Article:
For example, most of the progressive groups that exist in the state of Indiana are not in contact with one another. Activists, for example, in NWI have very little idea of what’s happening in Fort Wayne or Bloomington. We have friends in those areas, and occasionally discuss ongoing organizing efforts, but not in a systematic fashion.
As I mentioned above, one of our primary challenges at the state level is increasing coordination between existing groups, especially those operating at the grassroots level. The major NGOs communicate with each other, but they’re not actively building independent organizations or coalitions in our state. To be honest, we don’t expect them to. We’re not looking to replicate the structures of existing NGOs, we’re trying to build an independent progressive organization and series of institutions whose primary focus is building power at the grassroots level.
The question of whether or not groups should respond to each of Trump’s reactionary policy directives or statements cannot be understated. Back in January 2017, people routinely blew up at meetings when we told them that we weren’t going to put a ton of energy into trying to keep Jeff Sessions from being the Attorney General, or that we weren’t interested in the Russia-Trump scandal.
It’s easy to see how liberal groups and the Democratic Party have been so unsuccessful in recent years: they focus on the issues the corporate media highlights, as opposed to focusing on the needs and interests of working-class, poor people, and the environment. Their focus is also very short-term. Many of these groups have a difficult time imagining politics beyond election cycles.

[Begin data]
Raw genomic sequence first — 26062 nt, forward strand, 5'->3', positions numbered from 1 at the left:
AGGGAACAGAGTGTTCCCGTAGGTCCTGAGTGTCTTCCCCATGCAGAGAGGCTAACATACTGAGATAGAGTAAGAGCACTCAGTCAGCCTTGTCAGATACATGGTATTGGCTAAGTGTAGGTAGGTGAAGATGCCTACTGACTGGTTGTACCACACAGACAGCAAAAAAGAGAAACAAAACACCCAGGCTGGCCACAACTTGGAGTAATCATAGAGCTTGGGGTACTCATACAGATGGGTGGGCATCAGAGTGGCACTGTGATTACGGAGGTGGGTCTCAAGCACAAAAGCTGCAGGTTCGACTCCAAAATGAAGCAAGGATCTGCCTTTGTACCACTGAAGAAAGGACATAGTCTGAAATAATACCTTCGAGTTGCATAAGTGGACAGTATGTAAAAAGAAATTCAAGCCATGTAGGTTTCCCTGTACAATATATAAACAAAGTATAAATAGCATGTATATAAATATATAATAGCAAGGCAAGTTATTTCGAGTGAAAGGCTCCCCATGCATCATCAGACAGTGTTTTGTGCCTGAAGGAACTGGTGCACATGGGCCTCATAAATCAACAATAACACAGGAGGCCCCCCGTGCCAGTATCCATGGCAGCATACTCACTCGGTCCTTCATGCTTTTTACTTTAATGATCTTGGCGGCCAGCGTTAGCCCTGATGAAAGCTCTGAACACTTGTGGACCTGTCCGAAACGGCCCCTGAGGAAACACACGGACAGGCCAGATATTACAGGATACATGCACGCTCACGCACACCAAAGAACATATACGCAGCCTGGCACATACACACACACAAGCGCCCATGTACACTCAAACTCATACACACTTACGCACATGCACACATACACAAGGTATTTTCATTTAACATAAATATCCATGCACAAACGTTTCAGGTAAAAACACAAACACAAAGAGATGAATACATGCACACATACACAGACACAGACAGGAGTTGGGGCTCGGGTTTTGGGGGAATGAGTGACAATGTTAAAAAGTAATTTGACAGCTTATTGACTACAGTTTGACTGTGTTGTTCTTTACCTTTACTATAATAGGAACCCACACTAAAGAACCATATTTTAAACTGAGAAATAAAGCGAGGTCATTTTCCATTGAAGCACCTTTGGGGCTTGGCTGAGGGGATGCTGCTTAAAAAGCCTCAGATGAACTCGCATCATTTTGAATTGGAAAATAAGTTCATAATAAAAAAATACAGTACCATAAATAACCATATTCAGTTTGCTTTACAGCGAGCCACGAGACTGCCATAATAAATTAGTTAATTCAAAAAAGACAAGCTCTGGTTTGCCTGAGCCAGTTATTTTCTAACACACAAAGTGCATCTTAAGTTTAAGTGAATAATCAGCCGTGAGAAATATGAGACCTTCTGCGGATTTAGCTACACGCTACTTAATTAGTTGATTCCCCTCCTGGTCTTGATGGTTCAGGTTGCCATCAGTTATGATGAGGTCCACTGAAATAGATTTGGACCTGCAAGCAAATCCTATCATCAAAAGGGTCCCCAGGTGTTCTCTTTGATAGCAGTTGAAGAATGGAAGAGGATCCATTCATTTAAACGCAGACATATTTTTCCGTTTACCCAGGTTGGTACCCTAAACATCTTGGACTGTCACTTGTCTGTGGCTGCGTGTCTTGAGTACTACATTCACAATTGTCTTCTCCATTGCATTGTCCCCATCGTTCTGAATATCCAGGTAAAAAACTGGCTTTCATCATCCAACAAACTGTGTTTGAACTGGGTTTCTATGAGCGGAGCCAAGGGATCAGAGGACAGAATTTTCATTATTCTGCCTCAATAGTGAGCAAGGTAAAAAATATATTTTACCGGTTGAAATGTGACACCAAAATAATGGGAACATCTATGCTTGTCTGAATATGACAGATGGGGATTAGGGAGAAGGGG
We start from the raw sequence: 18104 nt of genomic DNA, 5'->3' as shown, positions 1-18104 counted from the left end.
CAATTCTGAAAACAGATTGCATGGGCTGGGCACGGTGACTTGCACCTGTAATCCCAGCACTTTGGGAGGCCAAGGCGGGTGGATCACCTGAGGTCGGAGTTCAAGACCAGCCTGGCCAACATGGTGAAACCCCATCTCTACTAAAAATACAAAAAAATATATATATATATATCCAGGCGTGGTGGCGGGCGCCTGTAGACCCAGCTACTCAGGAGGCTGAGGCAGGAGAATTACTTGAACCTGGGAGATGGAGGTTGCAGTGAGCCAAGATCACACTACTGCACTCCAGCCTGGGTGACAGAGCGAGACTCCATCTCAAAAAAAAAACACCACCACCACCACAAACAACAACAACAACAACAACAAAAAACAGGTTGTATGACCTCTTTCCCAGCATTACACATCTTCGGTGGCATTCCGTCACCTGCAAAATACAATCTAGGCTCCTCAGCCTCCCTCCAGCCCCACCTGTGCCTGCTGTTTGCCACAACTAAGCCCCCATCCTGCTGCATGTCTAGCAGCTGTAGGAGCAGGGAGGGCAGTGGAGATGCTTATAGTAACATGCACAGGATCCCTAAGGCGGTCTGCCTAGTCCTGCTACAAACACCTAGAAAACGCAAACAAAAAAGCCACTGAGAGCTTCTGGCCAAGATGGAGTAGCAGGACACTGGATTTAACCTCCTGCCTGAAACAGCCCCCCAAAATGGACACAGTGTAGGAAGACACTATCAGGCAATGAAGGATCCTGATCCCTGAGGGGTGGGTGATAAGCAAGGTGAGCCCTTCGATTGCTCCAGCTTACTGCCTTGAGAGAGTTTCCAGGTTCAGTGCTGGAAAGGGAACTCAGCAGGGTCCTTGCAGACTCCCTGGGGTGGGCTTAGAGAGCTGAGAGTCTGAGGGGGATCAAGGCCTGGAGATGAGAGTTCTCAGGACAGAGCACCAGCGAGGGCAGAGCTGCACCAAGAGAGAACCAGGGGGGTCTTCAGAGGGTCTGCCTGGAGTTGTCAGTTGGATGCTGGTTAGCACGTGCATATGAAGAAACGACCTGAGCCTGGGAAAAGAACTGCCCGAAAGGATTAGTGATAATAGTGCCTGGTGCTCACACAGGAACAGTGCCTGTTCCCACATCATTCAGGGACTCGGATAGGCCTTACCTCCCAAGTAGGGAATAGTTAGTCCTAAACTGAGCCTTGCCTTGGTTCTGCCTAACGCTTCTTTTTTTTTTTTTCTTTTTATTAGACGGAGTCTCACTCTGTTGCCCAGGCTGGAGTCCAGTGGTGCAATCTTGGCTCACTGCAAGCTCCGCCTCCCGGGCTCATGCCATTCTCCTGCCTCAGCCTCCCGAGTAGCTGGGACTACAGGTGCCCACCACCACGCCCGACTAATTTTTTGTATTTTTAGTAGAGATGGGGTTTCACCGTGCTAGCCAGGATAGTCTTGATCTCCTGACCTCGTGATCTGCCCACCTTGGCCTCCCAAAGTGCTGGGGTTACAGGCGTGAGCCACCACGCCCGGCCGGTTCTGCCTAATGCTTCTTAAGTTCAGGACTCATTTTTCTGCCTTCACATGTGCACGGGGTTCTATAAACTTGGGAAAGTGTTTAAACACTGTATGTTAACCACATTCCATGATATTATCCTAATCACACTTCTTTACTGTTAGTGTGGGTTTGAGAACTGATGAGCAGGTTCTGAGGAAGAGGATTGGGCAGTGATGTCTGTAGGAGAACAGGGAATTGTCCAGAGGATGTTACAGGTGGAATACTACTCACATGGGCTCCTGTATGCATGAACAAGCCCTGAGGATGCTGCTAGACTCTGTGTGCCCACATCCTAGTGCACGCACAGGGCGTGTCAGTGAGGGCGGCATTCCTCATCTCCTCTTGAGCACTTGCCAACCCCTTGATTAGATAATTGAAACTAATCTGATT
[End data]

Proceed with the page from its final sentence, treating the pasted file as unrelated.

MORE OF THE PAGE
Without doubt, it makes sense to oppose (when possible) the Trump Administration and the GOP’s most damaging and reactionary excesses. However, it also makes sense to step back, reflect, and determine how we’re going to build the sort of organizations and movements that it will take to win. Trying to take down a president when your group can’t even hold regular and productive meetings is not only a waste of time, it’s laughable, and worse, it’s a surefire way to burn people out.
On a tactical level, groups can use Trump’s vulgarity and brutish behavior as propaganda, but that’s a short-term outreach strategy. There are simply too many people and organizations who’ve built their resistance on an anti-Trump platform, and it’s proven to be wholly inadequate. The tax bill, for instance, provided an opportunity to coalesce around an issue of great importance and one that resonated with ordinary folks (some polls suggest that over 70 percent of Americans were opposed to the bill). Progressives were unable to capitalize on this moment due to our internal disorganization, lack of vision and capacity.
To be fair, many millions of people are doing their best on a daily basis to stop Trump’s agenda, but they are disconnected, lacking organizational knowledge, and adequate resources.
LOCAL-STATE-NATIONAL- INTERNATIONAL ORGANIZING